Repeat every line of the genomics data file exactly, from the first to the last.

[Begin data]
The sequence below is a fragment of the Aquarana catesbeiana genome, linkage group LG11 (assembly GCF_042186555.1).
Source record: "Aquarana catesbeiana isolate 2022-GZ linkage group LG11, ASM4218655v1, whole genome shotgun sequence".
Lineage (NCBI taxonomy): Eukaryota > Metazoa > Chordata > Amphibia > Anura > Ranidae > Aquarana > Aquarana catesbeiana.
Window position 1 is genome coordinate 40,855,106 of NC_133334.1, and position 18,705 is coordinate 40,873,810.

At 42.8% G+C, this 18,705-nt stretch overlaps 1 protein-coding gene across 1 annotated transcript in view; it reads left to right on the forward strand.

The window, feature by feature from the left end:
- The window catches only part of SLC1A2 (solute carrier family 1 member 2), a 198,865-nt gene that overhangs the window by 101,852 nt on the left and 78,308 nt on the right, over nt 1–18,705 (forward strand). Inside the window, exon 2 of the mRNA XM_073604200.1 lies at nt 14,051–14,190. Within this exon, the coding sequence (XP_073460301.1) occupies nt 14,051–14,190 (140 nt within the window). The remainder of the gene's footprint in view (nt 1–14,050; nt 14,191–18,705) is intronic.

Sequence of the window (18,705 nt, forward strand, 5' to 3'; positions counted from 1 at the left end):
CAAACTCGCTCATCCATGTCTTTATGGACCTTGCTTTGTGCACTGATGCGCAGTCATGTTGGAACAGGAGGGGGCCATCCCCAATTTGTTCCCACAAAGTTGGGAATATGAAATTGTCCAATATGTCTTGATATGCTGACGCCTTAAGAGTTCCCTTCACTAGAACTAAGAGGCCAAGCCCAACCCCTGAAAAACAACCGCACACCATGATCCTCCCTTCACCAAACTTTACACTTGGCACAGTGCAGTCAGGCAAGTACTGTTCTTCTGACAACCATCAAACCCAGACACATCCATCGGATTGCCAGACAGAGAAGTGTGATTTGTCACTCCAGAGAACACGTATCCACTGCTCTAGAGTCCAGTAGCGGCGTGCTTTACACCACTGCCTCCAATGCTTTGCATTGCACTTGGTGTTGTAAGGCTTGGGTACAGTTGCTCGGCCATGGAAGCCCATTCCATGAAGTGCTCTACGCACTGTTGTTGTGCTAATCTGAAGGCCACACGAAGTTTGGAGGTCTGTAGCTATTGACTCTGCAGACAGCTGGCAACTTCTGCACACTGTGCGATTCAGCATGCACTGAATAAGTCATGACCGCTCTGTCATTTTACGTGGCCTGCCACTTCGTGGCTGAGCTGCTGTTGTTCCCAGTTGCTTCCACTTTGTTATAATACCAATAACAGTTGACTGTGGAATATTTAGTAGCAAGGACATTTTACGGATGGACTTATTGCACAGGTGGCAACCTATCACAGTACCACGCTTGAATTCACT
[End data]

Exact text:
The sequence below is a fragment of the Aquarana catesbeiana genome, linkage group LG11 (assembly GCF_042186555.1).
Source record: "Aquarana catesbeiana isolate 2022-GZ linkage group LG11, ASM4218655v1, whole genome shotgun sequence".
Lineage (NCBI taxonomy): Eukaryota > Metazoa > Chordata > Amphibia > Anura > Ranidae > Aquarana > Aquarana catesbeiana.
Window position 1 is genome coordinate 40,855,106 of NC_133334.1, and position 18,705 is coordinate 40,873,810.

At 42.8% G+C, this 18,705-nt stretch overlaps 1 protein-coding gene across 1 annotated transcript in view; it reads left to right on the forward strand.

The window, feature by feature from the left end:
- The window catches only part of SLC1A2 (solute carrier family 1 member 2), a 198,865-nt gene that overhangs the window by 101,852 nt on the left and 78,308 nt on the right, over nt 1–18,705 (forward strand). Inside the window, exon 2 of the mRNA XM_073604200.1 lies at nt 14,051–14,190. Within this exon, the coding sequence (XP_073460301.1) occupies nt 14,051–14,190 (140 nt within the window). The remainder of the gene's footprint in view (nt 1–14,050; nt 14,191–18,705) is intronic.

Sequence of the window (18,705 nt, forward strand, 5' to 3'; positions counted from 1 at the left end):
CAAACTCGCTCATCCATGTCTTTATGGACCTTGCTTTGTGCACTGATGCGCAGTCATGTTGGAACAGGAGGGGGCCATCCCCAATTTGTTCCCACAAAGTTGGGAATATGAAATTGTCCAATATGTCTTGATATGCTGACGCCTTAAGAGTTCCCTTCACTAGAACTAAGAGGCCAAGCCCAACCCCTGAAAAACAACCGCACACCATGATCCTCCCTTCACCAAACTTTACACTTGGCACAGTGCAGTCAGGCAAGTACTGTTCTTCTGACAACCATCAAACCCAGACACATCCATCGGATTGCCAGACAGAGAAGTGTGATTTGTCACTCCAGAGAACACGTATCCACTGCTCTAGAGTCCAGTAGCGGCGTGCTTTACACCACTGCCTCCAATGCTTTGCATTGCACTTGGTGTTGTAAGGCTTGGGTACAGTTGCTCGGCCATGGAAGCCCATTCCATGAAGTGCTCTACGCACTGTTGTTGTGCTAATCTGAAGGCCACACGAAGTTTGGAGGTCTGTAGCTATTGACTCTGCAGACAGCTGGCAACTTCTGCACACTGTGCGATTCAGCATGCACTGAATAAGTCATGACCGCTCTGTCATTTTACGTGGCCTGCCACTTCGTGGCTGAGCTGCTGTTGTTCCCAGTTGCTTCCACTTTGTTATAATACCAATAACAGTTGACTGTGGAATATTTAGTAGCAAGGACATTTTACGGATGGACTTATTGCACAGGTGGCAACCTATCACAGTACCACGCTTGAATTCACT